Confessions of a Crap GameDev

Making “Kitty Quest” – my submission for AdventureJam 2017

They say, “Never work with children or animals.” And that was indeed the phrase that instantly popped into mind when my wife responded to my question, “What do you think I should do for this year’s AdventureJam?” with, “Why not make a game about our cats?”

I couldn’t help myself, though. It was such a hilarious idea. Cats and the internet are always a winning combination; talking cats even moreso. And it fit right into the mindset I’d had since the first time I participated in AdventureJam, when it was called Point & Click Jam, that I wasn’t so much in this to win approval as I just wanted to do something batshit crazy and hopefully freak the judges out.

Cocaine-dealing squirrels oughta do the trick.

So, without really knowing how I was going to get my two cats to actually appear in the game, I set out to create Kitty Quest — a story more or less born out of a five-minute brainstorm with my wife about how our indoor rescue cat, Pemberton Flæsk Mis Mis Brunata Odenkirk (yes, that’s his name), wanted to escape the confines of our house on a warm summer day. His companion would be our other cat, Carlin Spinoza Bøffelsovs (also real name), who is an energetic but dopey Maine Coon cat.

It wasn’t a fully fleshed out story by any means. In fact, the escape part turned out to just be the first act of a (very small) two-act game. Escaping our house would then send them on a small adventure where they faced the horrors that lurk outdoors, eventually causing them to change their minds and head back home.

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Rants and raves

Do Let’s Players hurt sales of adventure/narrative-driven games?

I got into an interesting discussion on Twitter last night — which, frankly, I probably should have been more awake for.

The debate was about how developer Atlus have effectively told Let’s Players not to play their game (at least, not any more than the beginning of the game).

The official explanation is that it’s a story-based game and Atlus doesn’t want the story spoiled for people who haven’t had a chance to play it themselves. A cynic like myself, however, might entertain the notion that it’s also an attempt to prevent people from just sitting down and watching a playthrough on YouTube or Twitch instead of going out and actually buying their own copy.

“You can just put the cash right in my hand, thank you.”

The question then becomes: do streamers or YouTubers who play games from start-to-finish — particularly games that rely heavily on an unfolding narrative, like adventure games — hurt sales of those games?

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Battle of the U.I.s, Rants and raves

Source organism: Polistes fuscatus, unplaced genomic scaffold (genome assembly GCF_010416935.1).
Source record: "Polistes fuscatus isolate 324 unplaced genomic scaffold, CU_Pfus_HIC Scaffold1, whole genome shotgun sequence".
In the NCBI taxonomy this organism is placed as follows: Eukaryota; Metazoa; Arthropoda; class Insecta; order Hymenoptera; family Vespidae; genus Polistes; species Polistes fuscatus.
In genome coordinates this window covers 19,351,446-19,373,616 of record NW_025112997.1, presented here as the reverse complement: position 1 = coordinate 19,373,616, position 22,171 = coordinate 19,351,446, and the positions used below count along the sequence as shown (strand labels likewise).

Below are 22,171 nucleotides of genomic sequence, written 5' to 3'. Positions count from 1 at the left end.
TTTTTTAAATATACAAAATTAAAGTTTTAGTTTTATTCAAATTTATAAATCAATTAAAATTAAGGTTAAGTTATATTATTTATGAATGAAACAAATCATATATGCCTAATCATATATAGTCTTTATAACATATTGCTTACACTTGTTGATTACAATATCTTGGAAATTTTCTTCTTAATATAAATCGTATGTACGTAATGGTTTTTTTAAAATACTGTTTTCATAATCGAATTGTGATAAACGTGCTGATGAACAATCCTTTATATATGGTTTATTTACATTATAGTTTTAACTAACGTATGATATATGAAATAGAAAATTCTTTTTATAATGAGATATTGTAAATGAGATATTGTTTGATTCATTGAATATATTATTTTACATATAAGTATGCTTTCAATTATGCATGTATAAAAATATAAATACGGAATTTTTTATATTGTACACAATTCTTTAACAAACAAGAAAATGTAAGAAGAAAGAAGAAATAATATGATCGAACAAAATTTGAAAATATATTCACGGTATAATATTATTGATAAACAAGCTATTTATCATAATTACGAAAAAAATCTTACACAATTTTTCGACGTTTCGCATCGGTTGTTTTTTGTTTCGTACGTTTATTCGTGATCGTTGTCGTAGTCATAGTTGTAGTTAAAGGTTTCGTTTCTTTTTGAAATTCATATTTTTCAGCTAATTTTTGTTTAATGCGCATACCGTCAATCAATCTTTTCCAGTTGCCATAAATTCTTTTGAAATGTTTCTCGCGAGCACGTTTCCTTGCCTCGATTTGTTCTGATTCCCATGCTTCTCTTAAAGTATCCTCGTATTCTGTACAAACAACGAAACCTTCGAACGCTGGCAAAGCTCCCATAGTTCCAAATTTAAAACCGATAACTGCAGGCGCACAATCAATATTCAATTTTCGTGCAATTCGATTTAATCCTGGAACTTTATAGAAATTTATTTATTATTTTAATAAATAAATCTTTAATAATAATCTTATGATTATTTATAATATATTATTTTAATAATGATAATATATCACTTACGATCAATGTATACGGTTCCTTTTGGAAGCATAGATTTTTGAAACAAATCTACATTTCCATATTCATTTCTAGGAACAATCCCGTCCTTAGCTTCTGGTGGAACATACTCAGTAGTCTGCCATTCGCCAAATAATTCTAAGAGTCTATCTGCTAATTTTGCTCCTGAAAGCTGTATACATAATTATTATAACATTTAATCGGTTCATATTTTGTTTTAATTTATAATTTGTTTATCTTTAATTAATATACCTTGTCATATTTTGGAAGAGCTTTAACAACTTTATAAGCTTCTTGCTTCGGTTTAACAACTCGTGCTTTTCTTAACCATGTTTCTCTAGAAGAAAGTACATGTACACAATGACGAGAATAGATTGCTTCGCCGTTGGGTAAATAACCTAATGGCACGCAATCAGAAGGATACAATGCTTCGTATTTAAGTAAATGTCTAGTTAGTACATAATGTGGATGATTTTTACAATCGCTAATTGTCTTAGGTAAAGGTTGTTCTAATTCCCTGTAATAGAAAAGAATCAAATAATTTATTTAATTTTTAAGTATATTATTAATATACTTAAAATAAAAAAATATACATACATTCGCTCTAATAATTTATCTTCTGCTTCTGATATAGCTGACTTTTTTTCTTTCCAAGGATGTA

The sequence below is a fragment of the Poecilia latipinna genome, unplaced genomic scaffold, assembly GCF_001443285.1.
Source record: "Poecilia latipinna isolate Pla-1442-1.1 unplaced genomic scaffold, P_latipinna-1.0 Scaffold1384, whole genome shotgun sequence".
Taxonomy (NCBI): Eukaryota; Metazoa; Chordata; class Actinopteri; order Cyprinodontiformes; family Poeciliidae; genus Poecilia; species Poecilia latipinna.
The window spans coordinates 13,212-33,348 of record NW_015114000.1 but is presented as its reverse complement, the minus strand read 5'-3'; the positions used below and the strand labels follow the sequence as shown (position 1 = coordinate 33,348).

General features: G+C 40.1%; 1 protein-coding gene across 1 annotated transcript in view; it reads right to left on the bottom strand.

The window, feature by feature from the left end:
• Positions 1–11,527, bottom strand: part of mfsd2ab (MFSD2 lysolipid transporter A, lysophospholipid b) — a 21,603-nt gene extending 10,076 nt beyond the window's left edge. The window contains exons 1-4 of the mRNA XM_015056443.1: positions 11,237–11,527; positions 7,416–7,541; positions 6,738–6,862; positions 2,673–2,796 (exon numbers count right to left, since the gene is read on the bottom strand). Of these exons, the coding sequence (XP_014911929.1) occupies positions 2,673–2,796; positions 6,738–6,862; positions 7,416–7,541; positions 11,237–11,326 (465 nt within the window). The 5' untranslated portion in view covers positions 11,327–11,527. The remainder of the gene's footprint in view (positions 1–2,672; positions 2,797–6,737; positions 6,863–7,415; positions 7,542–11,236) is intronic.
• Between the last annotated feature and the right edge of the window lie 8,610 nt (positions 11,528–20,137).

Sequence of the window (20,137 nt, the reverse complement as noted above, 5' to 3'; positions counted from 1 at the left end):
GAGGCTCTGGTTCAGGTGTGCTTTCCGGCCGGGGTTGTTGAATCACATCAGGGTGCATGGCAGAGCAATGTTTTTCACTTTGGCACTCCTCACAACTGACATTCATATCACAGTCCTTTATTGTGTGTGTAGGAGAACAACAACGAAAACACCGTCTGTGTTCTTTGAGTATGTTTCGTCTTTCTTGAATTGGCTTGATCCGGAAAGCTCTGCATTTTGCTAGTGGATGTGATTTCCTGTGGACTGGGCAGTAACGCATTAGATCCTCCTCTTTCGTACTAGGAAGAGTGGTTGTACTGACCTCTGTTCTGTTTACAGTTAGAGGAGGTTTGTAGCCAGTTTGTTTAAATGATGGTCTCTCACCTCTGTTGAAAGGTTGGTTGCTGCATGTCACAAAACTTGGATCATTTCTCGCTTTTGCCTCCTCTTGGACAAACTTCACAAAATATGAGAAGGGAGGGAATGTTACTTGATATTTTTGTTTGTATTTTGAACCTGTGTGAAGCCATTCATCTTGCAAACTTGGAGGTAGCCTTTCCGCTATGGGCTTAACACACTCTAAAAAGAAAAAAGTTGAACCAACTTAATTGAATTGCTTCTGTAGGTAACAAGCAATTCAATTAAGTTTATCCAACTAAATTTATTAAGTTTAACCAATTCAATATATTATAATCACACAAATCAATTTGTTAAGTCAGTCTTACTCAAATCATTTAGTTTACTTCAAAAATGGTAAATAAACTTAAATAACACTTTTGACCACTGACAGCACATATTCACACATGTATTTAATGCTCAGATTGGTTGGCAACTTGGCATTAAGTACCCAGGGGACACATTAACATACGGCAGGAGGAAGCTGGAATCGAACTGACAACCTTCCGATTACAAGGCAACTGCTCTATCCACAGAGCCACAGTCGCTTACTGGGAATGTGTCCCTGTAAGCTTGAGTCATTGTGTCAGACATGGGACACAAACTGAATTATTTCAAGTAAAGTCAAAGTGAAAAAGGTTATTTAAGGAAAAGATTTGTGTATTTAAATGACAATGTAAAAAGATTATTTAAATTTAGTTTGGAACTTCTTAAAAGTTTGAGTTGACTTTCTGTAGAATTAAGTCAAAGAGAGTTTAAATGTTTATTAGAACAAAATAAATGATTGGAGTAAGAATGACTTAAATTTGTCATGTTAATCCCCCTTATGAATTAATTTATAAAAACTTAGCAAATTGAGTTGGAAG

Battle of the U.I.s, Pt. 3: The One U.I. to End Them All

This has been a long time coming, but I was recently reminded of this topic as I have been (glacially) doing the groundwork for Space Quest Historian: The Adventure Game. When you’re making a game, one of the things you have to settle on early is what kind of user interface the game will be using.

And for the SQH game, I wanted to use my favorite type of adventure game U.I. ever. Turns out that’s not easy to do in AGS, but that’s not what this blog is about. Right now, I just want to tell you what that U.I. actually is.

It's this.

It’s this.

Surprised? Well, don’t be. Whatever you may think of Leisure Suit Larry 7, I will fight anyone who says that isn’t the best adventure game interface ever devised. Let me briefly explain how it works.

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Guest appearances, Upper Memory Block

I did my very own Upper Memory Block episode!

I guess this is what they call “coming full circle,” eh? The podcast that inspired me to start my own podcast allowed me to do my own guest episode for that podcast.

Confused yet? Don’t be. It just means that I got the chance to do my very own episode of Upper Memory Block, the podcast usually hosted by Joe Mastroianni. But because he’s off populating the Earth, he asked friends if they wouldn’t mind keeping his show alive while he was tending to the new heir to the throne, and I was fortunate enough to be included in that roster of people.

The game I’m covering is Steel Empire (also known as Cyber Empires in North America); a little-known strategy/arcade hybrid by then-fledgling company Silicon Knights.

I even managed to score an interview with Silicon Knights founder Denis Dyack, who kindly spoke to me for an hour about making the game. There’s about 30 minutes of the interview in the episode itself, but I put the full-length interview on Mixcloud.

Go have a listen to the episode!

Oh, and if you’re interested in seeing how this thing actually plays, my mate David and I sat down and played a campaign at his house, which I, of course, put on YouTube.

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